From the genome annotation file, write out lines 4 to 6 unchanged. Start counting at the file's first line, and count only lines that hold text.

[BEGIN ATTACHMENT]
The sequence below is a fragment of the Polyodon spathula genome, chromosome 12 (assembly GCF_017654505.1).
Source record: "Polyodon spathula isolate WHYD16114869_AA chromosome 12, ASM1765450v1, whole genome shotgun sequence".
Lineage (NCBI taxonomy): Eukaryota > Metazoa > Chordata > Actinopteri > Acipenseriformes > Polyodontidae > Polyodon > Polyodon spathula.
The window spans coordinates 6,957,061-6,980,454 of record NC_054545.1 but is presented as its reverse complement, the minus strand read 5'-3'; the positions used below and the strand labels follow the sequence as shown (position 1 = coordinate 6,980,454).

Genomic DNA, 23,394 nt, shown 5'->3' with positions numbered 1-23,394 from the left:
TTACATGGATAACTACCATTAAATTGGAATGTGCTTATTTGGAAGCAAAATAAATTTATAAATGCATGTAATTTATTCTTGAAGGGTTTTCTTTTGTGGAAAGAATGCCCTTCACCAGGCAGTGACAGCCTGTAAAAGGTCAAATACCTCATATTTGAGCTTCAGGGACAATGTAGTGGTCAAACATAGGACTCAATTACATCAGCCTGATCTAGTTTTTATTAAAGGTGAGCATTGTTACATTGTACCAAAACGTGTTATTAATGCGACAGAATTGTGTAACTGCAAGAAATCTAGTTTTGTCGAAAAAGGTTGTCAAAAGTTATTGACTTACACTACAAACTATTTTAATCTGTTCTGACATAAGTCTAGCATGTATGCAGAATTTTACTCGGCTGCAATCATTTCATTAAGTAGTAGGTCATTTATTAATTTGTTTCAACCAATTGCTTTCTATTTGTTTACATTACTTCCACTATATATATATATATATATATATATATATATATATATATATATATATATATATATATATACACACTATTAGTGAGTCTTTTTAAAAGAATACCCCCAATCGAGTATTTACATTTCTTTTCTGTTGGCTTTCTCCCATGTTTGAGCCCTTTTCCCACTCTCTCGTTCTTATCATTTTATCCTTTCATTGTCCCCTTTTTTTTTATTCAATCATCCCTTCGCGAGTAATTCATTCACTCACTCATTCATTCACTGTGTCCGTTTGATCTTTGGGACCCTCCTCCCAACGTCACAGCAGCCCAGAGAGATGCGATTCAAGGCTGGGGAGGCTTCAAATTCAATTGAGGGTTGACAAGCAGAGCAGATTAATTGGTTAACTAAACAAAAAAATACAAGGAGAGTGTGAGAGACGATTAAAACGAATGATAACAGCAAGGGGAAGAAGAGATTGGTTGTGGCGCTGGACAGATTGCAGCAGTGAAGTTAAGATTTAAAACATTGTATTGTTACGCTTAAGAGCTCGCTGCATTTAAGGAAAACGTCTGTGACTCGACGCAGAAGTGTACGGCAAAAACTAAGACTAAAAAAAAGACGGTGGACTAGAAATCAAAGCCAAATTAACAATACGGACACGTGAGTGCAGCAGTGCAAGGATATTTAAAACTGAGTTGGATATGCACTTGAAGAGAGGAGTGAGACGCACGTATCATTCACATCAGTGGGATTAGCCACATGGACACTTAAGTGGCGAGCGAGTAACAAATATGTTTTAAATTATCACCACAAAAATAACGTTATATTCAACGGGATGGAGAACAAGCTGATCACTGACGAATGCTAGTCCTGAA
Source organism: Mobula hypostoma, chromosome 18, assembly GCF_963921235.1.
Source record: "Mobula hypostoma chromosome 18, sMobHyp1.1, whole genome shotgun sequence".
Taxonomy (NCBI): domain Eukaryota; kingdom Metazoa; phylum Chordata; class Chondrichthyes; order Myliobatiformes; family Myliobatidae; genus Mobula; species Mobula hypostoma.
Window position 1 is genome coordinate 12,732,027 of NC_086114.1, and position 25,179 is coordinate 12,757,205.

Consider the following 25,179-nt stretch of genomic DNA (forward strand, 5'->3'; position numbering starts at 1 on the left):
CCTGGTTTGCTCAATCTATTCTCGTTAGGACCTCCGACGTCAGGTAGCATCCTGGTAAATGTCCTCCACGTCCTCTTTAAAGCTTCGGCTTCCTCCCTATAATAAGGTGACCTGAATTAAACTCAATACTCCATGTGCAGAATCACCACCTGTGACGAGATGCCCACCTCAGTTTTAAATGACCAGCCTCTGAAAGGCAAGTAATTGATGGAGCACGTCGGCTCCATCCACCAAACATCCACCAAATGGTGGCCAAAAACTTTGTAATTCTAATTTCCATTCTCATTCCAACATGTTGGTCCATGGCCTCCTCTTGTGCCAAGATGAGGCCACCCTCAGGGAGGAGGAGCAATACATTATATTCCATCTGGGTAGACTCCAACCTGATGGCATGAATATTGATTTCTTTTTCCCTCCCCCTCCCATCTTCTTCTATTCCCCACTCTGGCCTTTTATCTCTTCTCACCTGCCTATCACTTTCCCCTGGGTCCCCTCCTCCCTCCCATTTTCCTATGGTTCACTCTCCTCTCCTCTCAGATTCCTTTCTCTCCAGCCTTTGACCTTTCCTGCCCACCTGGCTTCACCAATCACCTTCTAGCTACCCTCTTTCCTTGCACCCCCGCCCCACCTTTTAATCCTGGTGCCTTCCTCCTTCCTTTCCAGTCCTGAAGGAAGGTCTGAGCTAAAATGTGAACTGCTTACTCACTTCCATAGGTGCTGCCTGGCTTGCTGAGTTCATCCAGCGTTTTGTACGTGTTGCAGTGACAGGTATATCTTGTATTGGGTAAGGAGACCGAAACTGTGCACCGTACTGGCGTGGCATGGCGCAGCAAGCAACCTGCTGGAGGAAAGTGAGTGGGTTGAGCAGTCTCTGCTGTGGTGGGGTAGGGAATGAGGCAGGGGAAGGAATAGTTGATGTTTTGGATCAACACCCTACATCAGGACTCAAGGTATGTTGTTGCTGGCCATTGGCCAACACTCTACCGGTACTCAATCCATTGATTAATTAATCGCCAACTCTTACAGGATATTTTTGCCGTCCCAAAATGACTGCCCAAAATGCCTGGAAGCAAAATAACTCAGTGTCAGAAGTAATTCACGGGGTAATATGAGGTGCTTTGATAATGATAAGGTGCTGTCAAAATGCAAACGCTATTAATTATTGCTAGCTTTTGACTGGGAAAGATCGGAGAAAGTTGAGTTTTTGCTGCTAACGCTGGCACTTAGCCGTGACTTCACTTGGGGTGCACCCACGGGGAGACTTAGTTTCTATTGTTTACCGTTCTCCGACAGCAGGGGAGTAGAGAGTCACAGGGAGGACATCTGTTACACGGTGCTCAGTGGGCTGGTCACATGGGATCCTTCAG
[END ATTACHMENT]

The window spans coordinates 6,957,061-6,980,454 of record NC_054545.1 but is presented as its reverse complement, the minus strand read 5'-3'; the positions used below and the strand labels follow the sequence as shown (position 1 = coordinate 6,980,454).

Genomic DNA, 23,394 nt, shown 5'->3' with positions numbered 1-23,394 from the left:
TTACATGGATAACTACCATTAAATTGGAATGTGCTTATTTGGAAGCAAAATAAATTTATAAATGCATGTAATTTATTCTTGAAGGGTTTTCTTTTGTGGAAAGAATGCCCTTCACCAGGCAGTGACAGCCTGTAAAAGGTCAAATACCTCATATTTGAGCTTCAGGGACAATGTAGTGGTCAAACATAGGACTCAATTACATCAGCCTGATCTAGTTTTTATTAAAGGTGAGCATTGTTACATTGTACCAAAACGTGTTATTAATGCGACAGAATTGTGTAACTGCAAGAAATCTAGTTTTGTCGAAAAAGGTTGTCAAAAGTTATTGACTTACACTACAAACTATTTTAATCTGTTCTGACATAAGTCTAGCATGTATGCAGAATTTTACTCGGCTGCAATCATTTCATTAAGTAGTAGGTCATTTATTAATTTGTTTCAACCAATTGCTTTCTATTTGTTTACATTACTTCCACTATATATATATATATATATATATATATATATATATATATATATATATATATATATATATACACACTATTAGTGAGTCTTTTTAAAAGAATACCCCCAATCGAGTATTTACATTTCTTTTCTGTTGGCTTTCTCCCATGTTTGAGCCCTTTTCCCACTCTCTCGTTCTTATCATTTTATCCTTTCATTGTCCCCTTTTTTTTTATTCAATCATCCCTTCGCGAGTAATTCATTCACTCACTCATTCATTCACTGTGTCCGTTTGATCTTTGGGACCCTCCTCCCAACGTCACAGCAGCCCAGAGAGATGCGATTCAAGGCTGGGGAGGCTTCAAATTCAATTGAGGGTTGACAAGCAGAGCAGATTAATTGGTTAACTAAACAAAAAAATACAAGGAGAGTGTGAGAGACGATTAAAACGAATGATAACAGCAAGGGGAAGAAGAGATTGGTTGTGGCGCTGGACAGATTGCAGCAGTGAAGTTAAGATTTAAAACATTGTATTGTTACGCTTAAGAGCTCGCTGCATTTAAGGAAAACGTCTGTGACTCGACGCAGAAGTGTACGGCAAAAACTAAGACTAAAAAAAAGACGGTGGACTAGAAATCAAAGCCAAATTAACAATACGGACACGTGAGTGCAGCAGTGCAAGGATATTTAAAACTGAGTTGGATATGCACTTGAAGAGAGGAGTGAGACGCACGTATCATTCACATCAGTGGGATTAGCCACATGGACACTTAAGTGGCGAGCGAGTAACAAATATGTTTTAAATTATCACCACAAAAATAACGTTATATTCAACGGGATGGAGAACAAGCTGATCACTGACGAATGCTAGTCCTGAA